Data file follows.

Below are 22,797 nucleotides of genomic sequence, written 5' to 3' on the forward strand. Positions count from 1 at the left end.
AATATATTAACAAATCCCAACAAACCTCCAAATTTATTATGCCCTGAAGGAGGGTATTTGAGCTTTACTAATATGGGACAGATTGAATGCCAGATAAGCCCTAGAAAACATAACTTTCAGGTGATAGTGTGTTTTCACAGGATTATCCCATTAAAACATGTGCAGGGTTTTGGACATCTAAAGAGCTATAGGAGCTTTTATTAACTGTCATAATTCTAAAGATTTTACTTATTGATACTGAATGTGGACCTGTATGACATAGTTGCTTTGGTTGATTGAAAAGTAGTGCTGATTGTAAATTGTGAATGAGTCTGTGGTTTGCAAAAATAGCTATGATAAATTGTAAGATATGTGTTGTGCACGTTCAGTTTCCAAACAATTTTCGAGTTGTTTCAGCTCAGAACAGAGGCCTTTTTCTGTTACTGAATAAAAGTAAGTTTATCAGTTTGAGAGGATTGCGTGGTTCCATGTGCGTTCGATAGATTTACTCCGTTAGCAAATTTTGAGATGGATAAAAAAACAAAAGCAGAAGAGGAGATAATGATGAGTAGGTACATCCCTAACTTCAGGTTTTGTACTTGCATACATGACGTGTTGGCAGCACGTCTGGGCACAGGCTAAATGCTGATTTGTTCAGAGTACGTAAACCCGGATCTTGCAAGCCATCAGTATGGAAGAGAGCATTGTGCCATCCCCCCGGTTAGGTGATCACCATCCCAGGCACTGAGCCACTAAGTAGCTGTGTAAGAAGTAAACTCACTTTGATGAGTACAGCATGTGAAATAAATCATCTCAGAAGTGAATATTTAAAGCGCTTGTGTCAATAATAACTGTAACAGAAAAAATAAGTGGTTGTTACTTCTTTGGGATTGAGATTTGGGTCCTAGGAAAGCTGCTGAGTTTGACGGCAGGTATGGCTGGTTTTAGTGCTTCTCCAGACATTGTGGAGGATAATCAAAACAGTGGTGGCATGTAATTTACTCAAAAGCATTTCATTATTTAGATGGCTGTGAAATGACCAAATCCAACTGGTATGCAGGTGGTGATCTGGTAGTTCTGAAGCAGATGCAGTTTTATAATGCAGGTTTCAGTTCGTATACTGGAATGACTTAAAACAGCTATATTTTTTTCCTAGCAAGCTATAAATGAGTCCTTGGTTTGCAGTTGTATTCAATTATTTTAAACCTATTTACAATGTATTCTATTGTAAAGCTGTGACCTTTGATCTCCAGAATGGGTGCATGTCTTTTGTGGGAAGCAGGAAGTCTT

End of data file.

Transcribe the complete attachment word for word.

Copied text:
Below are 22,797 nucleotides of genomic sequence, written 5' to 3' on the forward strand. Positions count from 1 at the left end.
AATATATTAACAAATCCCAACAAACCTCCAAATTTATTATGCCCTGAAGGAGGGTATTTGAGCTTTACTAATATGGGACAGATTGAATGCCAGATAAGCCCTAGAAAACATAACTTTCAGGTGATAGTGTGTTTTCACAGGATTATCCCATTAAAACATGTGCAGGGTTTTGGACATCTAAAGAGCTATAGGAGCTTTTATTAACTGTCATAATTCTAAAGATTTTACTTATTGATACTGAATGTGGACCTGTATGACATAGTTGCTTTGGTTGATTGAAAAGTAGTGCTGATTGTAAATTGTGAATGAGTCTGTGGTTTGCAAAAATAGCTATGATAAATTGTAAGATATGTGTTGTGCACGTTCAGTTTCCAAACAATTTTCGAGTTGTTTCAGCTCAGAACAGAGGCCTTTTTCTGTTACTGAATAAAAGTAAGTTTATCAGTTTGAGAGGATTGCGTGGTTCCATGTGCGTTCGATAGATTTACTCCGTTAGCAAATTTTGAGATGGATAAAAAAACAAAAGCAGAAGAGGAGATAATGATGAGTAGGTACATCCCTAACTTCAGGTTTTGTACTTGCATACATGACGTGTTGGCAGCACGTCTGGGCACAGGCTAAATGCTGATTTGTTCAGAGTACGTAAACCCGGATCTTGCAAGCCATCAGTATGGAAGAGAGCATTGTGCCATCCCCCCGGTTAGGTGATCACCATCCCAGGCACTGAGCCACTAAGTAGCTGTGTAAGAAGTAAACTCACTTTGATGAGTACAGCATGTGAAATAAATCATCTCAGAAGTGAATATTTAAAGCGCTTGTGTCAATAATAACTGTAACAGAAAAAATAAGTGGTTGTTACTTCTTTGGGATTGAGATTTGGGTCCTAGGAAAGCTGCTGAGTTTGACGGCAGGTATGGCTGGTTTTAGTGCTTCTCCAGACATTGTGGAGGATAATCAAAACAGTGGTGGCATGTAATTTACTCAAAAGCATTTCATTATTTAGATGGCTGTGAAATGACCAAATCCAACTGGTATGCAGGTGGTGATCTGGTAGTTCTGAAGCAGATGCAGTTTTATAATGCAGGTTTCAGTTCGTATACTGGAATGACTTAAAACAGCTATATTTTTTTCCTAGCAAGCTATAAATGAGTCCTTGGTTTGCAGTTGTATTCAATTATTTTAAACCTATTTACAATGTATTCTATTGTAAAGCTGTGACCTTTGATCTCCAGAATGGGTGCATGTCTTTTGTGGGAAGCAGGAAGTCTT